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The Adventurers Club honors Chicago and world’s adventurers

Welcome to the Adventurer's Club. Photo by V. Fanelli

President Theodore Roosevelt, Major William Robert Foran founded Adventurers Club in Chicago in 1911.

The Adventurers Club is located at 714 South Dearborn, on the 6th floor of the Rowe Building, a historic building of Chicago. Thousands of adventurers who share the passion for travels and explorations are members of the club.

“The Adventurers Club is about the world of adventure, the spirit of adventure,” said Michael Salim, treasurer of the club. “People who climbed Mount Everest, went across the North Pole, South Pole: Some of the greatest adventurers in the world became members of this club.”

Salim said that since 1911, the Adventurers Club has been the meeting spot for those who want to share their experiences and interact with people who share the same passion for travel.

Inside the club, large tables occupy the main room. Thousands of flags hang from the ceiling.

“Every one of those flags has a story,” Salim said. Each flag represents an award following an adventure, he said. The flag is the highest honor that a member can achieve after an adventure, he said.

The walls inside the club are decorated with stuffed animals, trophies and unique pieces souvenires from all over the world, like an old-Spanish cannon from the 17th century.

President and Adventurer Theodore Roosevelt. Photo by V.Fanelli

Princess, a monkey who made the mistake of stealing the hat of William Boyce, dominates the area left of the bar. Boyce was a founder of the Boys Club of America and a member of the Adventurers Club. The monkey was killed after it stole Boyce’s hat.

“The story is that the monkey stole his hat in a safari in the jungle and it ran up a tree; [Boyce] took his gun and shot the monkey to take his hat, and now we have the monkey,” said Salim.

To become a member of the Adventurers Club is not easy.

“You have to get approved; if one person says no, you only have a black ball. With a black ball you would not get in,” said Salim.

The board of directors committee makes the decision whether to admit an adventurer into the club. The interested person has to request an application and complete it with his/hers personal information and the description of some of the adventures he/she took part. All members can review the application and express their opinion about admitting that person.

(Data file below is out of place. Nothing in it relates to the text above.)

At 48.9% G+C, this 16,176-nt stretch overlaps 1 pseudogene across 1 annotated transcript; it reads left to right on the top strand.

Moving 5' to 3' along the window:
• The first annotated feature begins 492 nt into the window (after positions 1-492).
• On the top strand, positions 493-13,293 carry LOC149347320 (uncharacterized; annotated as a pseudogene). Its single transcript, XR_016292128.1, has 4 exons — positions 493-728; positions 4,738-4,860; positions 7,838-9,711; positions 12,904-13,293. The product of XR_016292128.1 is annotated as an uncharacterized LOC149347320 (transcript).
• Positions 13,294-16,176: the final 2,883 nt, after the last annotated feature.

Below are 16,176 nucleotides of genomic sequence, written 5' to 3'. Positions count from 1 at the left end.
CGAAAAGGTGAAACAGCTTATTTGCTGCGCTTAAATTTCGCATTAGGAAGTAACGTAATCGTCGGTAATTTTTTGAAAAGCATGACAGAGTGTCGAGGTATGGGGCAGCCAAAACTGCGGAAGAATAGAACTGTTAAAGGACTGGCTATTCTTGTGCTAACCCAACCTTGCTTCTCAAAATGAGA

The committee has the final decision, Salim said.

More oddities from the Adventurer's Club

Famous adventurers from all over the world were and are members, said Salim.

The Russian explorer Anatoly Sagalevich, who piloted the submarine that found the Titanic at the bottom of the Atlantic Ocean and helped produce the movie in 1997, is an honored member, said Salim.

Charles Walgreen, owner of the famous drug store chain, is an honored member of the club, as well. His spirit of adventure made him want to explore the North Pole when he was in his 90s, Salim said.

Salim said the first American woman who went to the North Pole, Suzanne Nance, is a member, too.

In the list of members, Salim said there are many explorers, adventurers, as well as lawyers and military people.

Salim organized the World’s Fair of Clubs, Oct. 19 to Oct. 22.

“I brought in Chicago the best private clubs in the world,” Salim said.

At the fair, Salim and his guests discussed some of the main aspects that the club wants to complete and pursue in the

next years: security in travels, medicine precautions for adventurers and sustainability for the club in the future, Salim said.

Oddities of Adventurer's Club

“We are going to start a program with universities,” Salim said. He said he wants to start new chapters for the foundation based on educational programs for people who love adventure.

The next adventure Salim will face is crossing the Moroccan part of the Sahara desert with four other people in 21 days, ending in Casablanca where they will celebrate the end of their adventure by smoking cigars.

People interested in joining the club can contact the staff  and ask to start the application process.

As Theodore Roosevelt once said: “Believe you can and you’re halfway there.”

 

 

 

 

 

 

 

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Posted by on December 6, 2011. Filed under Editor's Choice, Just for Fun. You can follow any responses to this entry through the RSS 2.0. Both comments and pings are currently closed.